Oleksandr Usyk & Anthony Joshua produced a gripping battle – but the Brit’s demand for a rematch does not capture the imagination

Oleksandr Usyk looks certain to be ordered to give Anthony Joshua a shot at regaining the heavyweight titles he lost to the Ukrainian boxing great on Saturday. Realistically, will there be any surprises second time around?

Fans hoped for it from an early stage. Anthony Joshua swung for it. Ultimately, though, the full-on right hand that would have smashed to smithereens the perplexing puzzle that Oleksandr Usyk had set him never materialized for the usurped heavyweight king, leaving the lingering question of whether he will ever solve the challenge that potentially lies ahead of him again early next year.

Joshua insists he wants that second fight. Perhaps it was pride speaking in the aftermath of a clobbering contest between two giants at the top of their game, although he sounded determined to head to the gym next week and begin plotting a way to win.

Maybe no other option than a return is feasible for Britain’s most marketable boxer, with that extravagantly lucrative unification showdown with Tyson Fury now looking, at best, diminished in intrigue given the struggles he faced to break down a smaller tactician who is less decorated at the weight.

There is also the issue of how much value a rematch can offer. Usyk looked largely untroubled throughout the 12 rounds in London, even when Joshua gamely, dangerously applied pressure by repeatedly inching forward, which he had been keen to do from the first bell.

Joshua looked in danger of being entirely outclassed on the scorecards after the opening three rounds, coming back to prove his conditioning and bravery and stamp his personality and skills on the scrap by giving as good as he got and avoiding, despite his increasing desperation, being conclusively caught by one of his fellow Olympic gold medalist’s usual clever traps.

AJ deserves considerable credit for that, although he is unlikely to receive it from those who have subscribed to Tyson Fury’s emphatic view of him as a “big dosser” since his demolition by Andy Ruiz, nor from those unimpressed by his meandering press conference pronouncements and polished media profile.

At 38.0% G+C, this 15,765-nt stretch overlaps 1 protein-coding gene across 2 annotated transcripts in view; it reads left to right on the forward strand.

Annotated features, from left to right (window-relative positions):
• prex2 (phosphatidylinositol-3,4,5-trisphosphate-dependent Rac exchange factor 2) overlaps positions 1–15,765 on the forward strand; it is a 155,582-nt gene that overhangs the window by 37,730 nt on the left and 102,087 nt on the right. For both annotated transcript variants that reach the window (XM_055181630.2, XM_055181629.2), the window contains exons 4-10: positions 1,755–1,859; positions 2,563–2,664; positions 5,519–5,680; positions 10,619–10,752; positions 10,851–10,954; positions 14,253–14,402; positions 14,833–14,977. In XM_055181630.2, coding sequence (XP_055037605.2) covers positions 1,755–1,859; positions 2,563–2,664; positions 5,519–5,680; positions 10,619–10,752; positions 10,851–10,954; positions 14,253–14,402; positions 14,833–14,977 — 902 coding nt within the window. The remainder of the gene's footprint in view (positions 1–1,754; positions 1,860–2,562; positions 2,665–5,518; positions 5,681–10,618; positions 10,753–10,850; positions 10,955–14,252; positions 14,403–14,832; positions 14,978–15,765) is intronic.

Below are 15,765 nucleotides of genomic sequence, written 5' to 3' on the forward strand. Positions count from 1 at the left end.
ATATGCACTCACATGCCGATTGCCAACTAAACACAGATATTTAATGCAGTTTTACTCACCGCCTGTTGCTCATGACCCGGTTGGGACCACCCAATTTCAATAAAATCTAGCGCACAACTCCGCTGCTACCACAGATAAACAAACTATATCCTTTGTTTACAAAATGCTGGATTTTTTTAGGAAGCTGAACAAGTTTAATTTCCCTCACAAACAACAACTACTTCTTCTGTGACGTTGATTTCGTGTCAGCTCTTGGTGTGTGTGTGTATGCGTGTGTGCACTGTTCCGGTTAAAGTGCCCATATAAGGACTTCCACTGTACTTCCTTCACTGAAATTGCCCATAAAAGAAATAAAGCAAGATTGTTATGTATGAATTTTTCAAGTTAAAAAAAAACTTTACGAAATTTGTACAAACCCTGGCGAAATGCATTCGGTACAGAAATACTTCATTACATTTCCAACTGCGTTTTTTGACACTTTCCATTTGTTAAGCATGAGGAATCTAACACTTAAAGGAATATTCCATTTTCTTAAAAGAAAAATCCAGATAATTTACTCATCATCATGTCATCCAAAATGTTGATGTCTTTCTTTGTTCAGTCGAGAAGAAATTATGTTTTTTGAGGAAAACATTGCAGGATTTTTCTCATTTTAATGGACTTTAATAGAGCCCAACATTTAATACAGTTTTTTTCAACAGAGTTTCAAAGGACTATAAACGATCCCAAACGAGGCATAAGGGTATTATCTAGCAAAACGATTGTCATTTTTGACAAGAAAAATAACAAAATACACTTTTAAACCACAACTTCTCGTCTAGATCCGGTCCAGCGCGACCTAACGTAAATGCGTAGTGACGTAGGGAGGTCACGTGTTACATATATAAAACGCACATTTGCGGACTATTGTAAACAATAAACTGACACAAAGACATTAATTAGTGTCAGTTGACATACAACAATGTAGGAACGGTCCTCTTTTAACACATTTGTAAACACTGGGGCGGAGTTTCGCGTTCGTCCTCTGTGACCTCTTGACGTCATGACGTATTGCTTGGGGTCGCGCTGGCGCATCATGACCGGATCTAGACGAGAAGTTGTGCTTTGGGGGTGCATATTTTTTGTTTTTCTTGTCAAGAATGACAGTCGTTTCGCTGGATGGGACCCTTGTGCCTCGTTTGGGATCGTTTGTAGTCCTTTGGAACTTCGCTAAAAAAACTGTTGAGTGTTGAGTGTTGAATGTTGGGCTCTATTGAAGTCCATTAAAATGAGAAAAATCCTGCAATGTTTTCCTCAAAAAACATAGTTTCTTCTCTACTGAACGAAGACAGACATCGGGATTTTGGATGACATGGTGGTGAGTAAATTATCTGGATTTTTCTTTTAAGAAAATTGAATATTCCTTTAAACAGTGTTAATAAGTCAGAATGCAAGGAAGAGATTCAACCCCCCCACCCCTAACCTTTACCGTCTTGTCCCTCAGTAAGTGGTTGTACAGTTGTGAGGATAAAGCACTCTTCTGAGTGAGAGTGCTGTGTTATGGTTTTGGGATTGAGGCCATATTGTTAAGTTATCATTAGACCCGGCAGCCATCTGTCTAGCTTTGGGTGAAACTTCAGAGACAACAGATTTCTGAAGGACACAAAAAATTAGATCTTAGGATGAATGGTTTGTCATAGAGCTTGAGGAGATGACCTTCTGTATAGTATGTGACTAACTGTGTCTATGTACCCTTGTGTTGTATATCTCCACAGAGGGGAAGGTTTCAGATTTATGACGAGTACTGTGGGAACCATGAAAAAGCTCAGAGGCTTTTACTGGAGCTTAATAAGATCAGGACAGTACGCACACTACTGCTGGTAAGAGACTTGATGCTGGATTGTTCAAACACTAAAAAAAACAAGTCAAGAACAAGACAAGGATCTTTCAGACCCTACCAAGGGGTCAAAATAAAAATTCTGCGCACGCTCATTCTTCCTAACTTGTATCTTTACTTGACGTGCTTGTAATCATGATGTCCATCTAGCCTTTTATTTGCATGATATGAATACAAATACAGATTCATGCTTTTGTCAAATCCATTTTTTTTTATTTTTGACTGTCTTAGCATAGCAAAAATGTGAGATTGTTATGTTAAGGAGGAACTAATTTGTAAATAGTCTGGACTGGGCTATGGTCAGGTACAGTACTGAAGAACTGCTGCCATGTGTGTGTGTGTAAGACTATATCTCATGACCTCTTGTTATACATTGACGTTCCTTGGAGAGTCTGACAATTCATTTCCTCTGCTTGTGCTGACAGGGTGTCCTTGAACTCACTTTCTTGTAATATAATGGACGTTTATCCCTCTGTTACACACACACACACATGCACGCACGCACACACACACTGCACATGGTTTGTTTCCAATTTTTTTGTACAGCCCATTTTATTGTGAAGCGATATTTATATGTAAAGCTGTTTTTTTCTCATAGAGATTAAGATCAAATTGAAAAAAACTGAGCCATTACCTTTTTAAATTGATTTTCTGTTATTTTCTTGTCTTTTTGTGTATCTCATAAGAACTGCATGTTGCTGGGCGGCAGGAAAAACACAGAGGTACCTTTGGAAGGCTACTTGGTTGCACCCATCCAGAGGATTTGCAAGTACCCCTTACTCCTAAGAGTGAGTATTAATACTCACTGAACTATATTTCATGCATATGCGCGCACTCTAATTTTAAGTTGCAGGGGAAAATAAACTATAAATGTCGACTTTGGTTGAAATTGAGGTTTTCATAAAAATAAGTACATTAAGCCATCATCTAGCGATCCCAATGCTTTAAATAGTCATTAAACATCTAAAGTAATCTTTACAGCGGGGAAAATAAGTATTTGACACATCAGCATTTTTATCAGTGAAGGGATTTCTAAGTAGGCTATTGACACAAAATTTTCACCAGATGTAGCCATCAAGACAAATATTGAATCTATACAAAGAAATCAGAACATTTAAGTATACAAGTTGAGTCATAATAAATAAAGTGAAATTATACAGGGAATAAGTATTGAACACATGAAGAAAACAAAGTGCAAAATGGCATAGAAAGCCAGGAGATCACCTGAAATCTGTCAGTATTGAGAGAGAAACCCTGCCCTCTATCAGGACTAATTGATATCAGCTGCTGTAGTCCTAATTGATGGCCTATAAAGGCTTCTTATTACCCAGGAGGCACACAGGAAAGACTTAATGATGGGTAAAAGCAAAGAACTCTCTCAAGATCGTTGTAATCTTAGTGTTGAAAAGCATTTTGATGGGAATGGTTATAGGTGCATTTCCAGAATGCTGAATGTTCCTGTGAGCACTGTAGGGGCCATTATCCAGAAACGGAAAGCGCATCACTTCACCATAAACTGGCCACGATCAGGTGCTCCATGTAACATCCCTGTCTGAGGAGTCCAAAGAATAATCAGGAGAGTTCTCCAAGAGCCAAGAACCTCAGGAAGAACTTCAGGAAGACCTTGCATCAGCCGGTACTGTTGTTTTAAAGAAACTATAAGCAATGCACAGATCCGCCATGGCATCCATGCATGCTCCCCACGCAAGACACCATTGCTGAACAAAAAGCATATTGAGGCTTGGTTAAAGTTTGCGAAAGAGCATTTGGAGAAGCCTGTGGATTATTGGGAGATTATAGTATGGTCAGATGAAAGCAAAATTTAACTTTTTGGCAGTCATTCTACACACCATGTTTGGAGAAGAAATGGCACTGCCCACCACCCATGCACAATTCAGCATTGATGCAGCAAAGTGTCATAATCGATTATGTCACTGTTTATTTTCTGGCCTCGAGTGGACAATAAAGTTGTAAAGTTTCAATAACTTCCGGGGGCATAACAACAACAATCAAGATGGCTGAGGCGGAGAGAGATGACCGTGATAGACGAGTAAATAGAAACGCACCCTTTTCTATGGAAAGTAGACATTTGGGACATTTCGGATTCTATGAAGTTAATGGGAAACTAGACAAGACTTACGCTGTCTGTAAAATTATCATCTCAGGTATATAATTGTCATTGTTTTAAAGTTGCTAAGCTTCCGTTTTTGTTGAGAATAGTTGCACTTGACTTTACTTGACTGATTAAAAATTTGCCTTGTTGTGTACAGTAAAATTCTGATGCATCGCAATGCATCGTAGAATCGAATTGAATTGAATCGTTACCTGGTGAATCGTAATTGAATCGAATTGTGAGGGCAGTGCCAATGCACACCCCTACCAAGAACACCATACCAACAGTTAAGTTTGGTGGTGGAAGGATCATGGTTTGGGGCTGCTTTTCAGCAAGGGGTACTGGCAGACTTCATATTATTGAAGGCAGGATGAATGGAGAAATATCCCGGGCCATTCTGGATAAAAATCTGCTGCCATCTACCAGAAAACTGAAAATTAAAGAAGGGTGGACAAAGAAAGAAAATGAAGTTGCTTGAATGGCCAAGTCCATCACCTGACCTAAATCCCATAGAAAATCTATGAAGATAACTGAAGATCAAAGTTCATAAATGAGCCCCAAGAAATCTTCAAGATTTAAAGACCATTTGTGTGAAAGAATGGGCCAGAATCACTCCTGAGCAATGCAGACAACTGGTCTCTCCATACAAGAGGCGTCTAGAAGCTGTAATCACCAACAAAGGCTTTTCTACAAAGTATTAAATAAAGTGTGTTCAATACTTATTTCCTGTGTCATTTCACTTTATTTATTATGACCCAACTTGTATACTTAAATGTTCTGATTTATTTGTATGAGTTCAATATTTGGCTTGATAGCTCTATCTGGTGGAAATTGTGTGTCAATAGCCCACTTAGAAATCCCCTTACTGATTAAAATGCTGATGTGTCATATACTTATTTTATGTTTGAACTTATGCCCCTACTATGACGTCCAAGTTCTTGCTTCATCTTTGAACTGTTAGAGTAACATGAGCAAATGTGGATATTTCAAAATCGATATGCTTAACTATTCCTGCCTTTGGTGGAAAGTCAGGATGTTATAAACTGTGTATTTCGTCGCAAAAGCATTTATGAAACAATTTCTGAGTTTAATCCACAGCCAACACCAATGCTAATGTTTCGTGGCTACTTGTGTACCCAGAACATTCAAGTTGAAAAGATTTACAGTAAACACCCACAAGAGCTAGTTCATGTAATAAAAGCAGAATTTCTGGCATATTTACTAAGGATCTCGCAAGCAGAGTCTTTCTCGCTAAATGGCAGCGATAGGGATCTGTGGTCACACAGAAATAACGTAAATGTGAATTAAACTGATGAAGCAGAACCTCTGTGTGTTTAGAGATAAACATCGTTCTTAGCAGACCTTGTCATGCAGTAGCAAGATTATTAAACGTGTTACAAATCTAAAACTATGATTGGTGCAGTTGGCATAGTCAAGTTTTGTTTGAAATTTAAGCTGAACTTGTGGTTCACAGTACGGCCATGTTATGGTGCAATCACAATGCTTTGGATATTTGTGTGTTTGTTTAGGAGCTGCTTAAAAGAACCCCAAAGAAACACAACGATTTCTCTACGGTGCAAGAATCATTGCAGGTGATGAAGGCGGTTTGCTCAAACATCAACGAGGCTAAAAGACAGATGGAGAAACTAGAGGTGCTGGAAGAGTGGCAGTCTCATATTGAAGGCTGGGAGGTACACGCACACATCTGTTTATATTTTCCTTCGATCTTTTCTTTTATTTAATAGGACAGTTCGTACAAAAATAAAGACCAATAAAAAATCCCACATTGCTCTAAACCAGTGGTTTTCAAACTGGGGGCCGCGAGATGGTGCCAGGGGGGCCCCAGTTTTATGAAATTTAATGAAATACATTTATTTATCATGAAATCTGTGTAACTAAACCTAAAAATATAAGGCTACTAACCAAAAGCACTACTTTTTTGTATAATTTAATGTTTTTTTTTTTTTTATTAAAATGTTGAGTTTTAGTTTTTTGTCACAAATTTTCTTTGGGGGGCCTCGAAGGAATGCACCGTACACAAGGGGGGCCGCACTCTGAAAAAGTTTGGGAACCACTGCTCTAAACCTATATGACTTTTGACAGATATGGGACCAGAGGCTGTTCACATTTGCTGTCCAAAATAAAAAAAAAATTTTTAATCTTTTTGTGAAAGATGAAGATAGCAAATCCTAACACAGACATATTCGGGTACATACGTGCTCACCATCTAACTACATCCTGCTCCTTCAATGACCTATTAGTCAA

Usyk, by contrast, was labeled a “strange one” by promoter Eddie Hearn, turning up in a Joker outfit in the build-up and treating the whole story with the stone-cold, gleeful nonchalance of a seasoned student of the sport, caring little about the partisan presence of more than 60,000 people attracted to a showbiz affair headlined by a favorite with a reach advantage.

It is hardly as if Joshua held off and pulled his punches in the face of the conundrum. Nor did he seem to tire badly, although that closed eye from the ninth onwards was a brutal hindrance he could so badly have done without in the championship rounds.

That does not change the fact that it would be a far greater reinvention of his tactics for him to find a way to exact revenge on Usyk than it was for him to become a defensive watchman in his successful second episode with Ruiz, an exercise in dodging the American’s firepower.

Derek Chisora tried all-out attack on Usyk at times last November, suffering the same fate on the scorecards as Joshua on the former cruiserweight champion’s previous glorious night in London. In the final round on Saturday, Usyk looked the more likely to earn a knockout when Joshua had to go for broke, and his threat was clear even when he was pushed back earlier in the fight, absorbing shots while sizing up his next opening.

What are the tactics that could change the course of another instalment for Joshua? Trying his luck more would be a huge risk, and the idea of him outpointing Usyk looks a chasm away on this evidence.

Usyk said he wants to spend more time with his family as he stood in the ring with the belts. He also claimed he had expected more from Joshua, which does not seem a statement of mere bravado in light of his supremely skilful performance.

Even a fighter as violently enthusiastic as he is may not relish the idea of another demanding evening holding off Joshua in the near future, not least when there may be greater tests out there for him after announcing himself as a truly elite heavyweight in such style.

The division has always been lit up by split-second explosions of the kind Joshua produced to knock out Wladimir Klitschko, and the hope of a crushing combination for the cameras, in the end, is why a stadium of people paid top prices and dressed up to see him fight Usyk, unwittingly attending a technical masterclass.

A contractually-obliged repeat will carry plenty of hype and the hope, for neutrals and Brits, of a Joshua transformation to make him more of a challenge for Usyk. Forming a convincing argument for that happening is almost as difficult as the task he will face if they are to meet again.

By Ben Miller

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